Noble State Bank v. Haskell, 219 U.S. 104 (1911)
U.S. Supreme CourtNoble State Bank v. Haskell, 219 U.S. 104 (1911)
Noble State Bank v. Haskell
Argued December 7, 8, 1910
Decided January 3, 1911
219 U.S. 104
The charter of a corporation which is subject to the usual reserved powers to alter or repeal is not impaired unless the subsequent statute deprives it of property without due process of law.
The broad words of the Fourteenth Amendment are not to be pushed to a drily logical extreme, and the courts will be slow to strike down as unconstitutional legislation of the states enacted under the police power.
Where the mutual advantage is a sufficient compensation, an ulterior public advantage may justify a comparatively insignificant taking of private property for what in its immediate purpose is a private use. The police power extends to all the great public needs, Canfield v. United States, 167 U. S. 518, and includes the enforcement of commercial
conditions such as the protection of bank deposits and checks drawn against them by compelling cooperation so as to prevent failure and panic.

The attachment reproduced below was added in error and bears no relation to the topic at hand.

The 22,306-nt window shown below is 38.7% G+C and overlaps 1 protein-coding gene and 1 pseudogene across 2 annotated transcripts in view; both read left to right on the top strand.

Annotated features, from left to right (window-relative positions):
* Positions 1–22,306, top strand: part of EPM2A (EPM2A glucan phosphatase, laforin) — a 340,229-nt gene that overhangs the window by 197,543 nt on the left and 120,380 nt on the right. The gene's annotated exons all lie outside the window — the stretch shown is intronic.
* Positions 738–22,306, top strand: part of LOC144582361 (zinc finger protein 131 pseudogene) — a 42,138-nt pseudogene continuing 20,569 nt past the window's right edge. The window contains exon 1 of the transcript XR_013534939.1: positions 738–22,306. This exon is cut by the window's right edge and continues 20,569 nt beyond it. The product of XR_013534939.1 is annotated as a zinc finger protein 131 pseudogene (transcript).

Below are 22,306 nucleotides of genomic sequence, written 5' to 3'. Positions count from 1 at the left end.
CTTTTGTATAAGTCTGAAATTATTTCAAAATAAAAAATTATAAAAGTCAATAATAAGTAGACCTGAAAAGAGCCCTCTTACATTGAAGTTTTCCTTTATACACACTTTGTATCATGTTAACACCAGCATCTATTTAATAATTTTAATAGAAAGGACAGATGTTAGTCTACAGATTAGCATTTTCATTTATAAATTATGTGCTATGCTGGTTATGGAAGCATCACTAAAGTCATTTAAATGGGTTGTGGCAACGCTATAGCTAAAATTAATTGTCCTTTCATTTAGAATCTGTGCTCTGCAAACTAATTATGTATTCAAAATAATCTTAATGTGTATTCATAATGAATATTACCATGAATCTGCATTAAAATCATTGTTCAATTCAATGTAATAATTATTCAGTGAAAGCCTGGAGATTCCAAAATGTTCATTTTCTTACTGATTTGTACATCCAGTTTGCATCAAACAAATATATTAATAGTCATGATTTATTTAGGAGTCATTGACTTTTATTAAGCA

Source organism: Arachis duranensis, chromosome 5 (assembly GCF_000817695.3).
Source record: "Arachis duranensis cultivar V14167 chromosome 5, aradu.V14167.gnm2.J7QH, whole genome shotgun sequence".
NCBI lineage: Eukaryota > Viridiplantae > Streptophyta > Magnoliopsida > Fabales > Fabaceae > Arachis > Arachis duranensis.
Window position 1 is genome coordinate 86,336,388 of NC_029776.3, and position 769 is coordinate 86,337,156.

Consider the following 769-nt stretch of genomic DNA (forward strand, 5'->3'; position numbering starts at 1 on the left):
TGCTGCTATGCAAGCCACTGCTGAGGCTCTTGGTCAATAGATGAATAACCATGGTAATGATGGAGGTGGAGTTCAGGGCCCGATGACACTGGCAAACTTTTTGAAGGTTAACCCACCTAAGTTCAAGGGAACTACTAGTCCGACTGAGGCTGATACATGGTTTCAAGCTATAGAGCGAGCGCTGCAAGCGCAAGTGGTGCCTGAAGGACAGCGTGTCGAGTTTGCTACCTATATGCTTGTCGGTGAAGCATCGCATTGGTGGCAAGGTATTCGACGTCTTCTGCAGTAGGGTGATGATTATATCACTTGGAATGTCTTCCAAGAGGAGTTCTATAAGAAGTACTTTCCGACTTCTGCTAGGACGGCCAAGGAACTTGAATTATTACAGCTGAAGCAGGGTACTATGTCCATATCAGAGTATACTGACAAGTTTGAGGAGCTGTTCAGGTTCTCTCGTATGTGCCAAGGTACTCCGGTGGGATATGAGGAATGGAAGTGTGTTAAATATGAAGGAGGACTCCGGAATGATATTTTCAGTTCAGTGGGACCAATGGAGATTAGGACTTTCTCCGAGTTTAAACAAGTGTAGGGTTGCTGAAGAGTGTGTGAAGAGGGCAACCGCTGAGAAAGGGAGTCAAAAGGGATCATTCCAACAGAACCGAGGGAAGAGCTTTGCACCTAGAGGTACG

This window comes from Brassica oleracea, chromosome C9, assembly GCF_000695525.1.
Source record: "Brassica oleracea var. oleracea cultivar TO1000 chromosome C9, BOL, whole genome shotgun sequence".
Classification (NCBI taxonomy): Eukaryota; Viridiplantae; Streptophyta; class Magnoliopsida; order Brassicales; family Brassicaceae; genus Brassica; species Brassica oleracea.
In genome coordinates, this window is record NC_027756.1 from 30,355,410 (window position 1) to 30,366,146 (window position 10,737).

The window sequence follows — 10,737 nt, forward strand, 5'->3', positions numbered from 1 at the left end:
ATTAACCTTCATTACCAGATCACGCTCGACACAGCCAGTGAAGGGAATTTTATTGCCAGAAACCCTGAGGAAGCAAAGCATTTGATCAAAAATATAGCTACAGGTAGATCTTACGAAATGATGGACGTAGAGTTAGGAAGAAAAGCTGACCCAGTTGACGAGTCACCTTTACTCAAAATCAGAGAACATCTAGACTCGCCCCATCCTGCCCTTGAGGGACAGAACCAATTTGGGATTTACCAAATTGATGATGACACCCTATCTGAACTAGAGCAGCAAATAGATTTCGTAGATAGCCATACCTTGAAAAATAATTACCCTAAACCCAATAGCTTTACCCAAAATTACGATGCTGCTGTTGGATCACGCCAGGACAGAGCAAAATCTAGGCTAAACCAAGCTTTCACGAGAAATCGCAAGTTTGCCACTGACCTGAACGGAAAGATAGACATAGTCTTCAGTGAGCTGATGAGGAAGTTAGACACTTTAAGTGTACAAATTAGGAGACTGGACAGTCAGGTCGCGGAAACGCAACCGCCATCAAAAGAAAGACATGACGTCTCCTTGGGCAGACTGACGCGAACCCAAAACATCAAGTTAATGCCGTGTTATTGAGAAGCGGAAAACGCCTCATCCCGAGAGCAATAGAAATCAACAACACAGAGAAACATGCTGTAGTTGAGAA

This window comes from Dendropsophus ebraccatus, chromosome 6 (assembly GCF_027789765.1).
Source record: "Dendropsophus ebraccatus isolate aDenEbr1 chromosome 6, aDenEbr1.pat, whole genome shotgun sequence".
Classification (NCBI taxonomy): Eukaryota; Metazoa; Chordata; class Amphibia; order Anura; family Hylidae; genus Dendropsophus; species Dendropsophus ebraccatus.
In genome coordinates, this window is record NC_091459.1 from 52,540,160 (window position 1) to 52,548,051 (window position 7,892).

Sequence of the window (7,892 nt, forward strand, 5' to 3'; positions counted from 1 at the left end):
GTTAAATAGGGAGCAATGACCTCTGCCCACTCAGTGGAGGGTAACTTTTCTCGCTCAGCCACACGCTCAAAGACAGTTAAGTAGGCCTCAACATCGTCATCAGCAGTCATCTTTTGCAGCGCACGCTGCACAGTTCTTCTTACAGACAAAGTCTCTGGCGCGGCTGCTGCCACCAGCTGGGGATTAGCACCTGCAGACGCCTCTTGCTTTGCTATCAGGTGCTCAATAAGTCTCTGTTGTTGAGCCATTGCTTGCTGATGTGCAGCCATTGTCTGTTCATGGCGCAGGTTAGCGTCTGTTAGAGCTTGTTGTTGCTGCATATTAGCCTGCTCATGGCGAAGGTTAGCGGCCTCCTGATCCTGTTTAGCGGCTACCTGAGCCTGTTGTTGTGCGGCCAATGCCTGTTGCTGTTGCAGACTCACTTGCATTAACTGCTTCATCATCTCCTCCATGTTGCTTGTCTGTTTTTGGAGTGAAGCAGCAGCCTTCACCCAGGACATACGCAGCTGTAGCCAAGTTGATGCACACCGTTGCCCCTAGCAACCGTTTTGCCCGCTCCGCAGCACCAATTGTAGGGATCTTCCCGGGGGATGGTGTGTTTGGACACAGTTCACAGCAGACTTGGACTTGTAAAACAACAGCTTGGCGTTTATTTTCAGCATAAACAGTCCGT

The dividing line between what is and what is not constitutional under the police power of the state is pricked out by gradual approach and contact of decisions on opposing sides, and while the use of public credit to aid individuals on a large scale is unconstitutional, a statute compelling banks to contribute to a guarantee fund to protect deposits, such as that of Oklahoma under consideration in this case, is constitutional.
The Fourteenth Amendment does not prohibit states from forbidding a man to do things simply because he might do them at common law, and so held that, where public interests so demand, that Amendment does not prohibit a state's placing the banking business under legislative control and prohibiting it except under prescribed conditions.
The Acts of December 17, 1907, and March 11, 1909, of Oklahoma, subjecting state banks to assessments for a Depositors' Guaranty Fund are within the police power of the state, and do not deprive banks assessed of their property without due process of law or deny to them the equal protection of the law, nor do they impair the obligation of the charter contracts.
22 Okl. 48 affirmed.
The facts, which involve the constitutionality of the Oklahoma Bank Depositors' Guaranty Fund Acts, are stated in the opinion.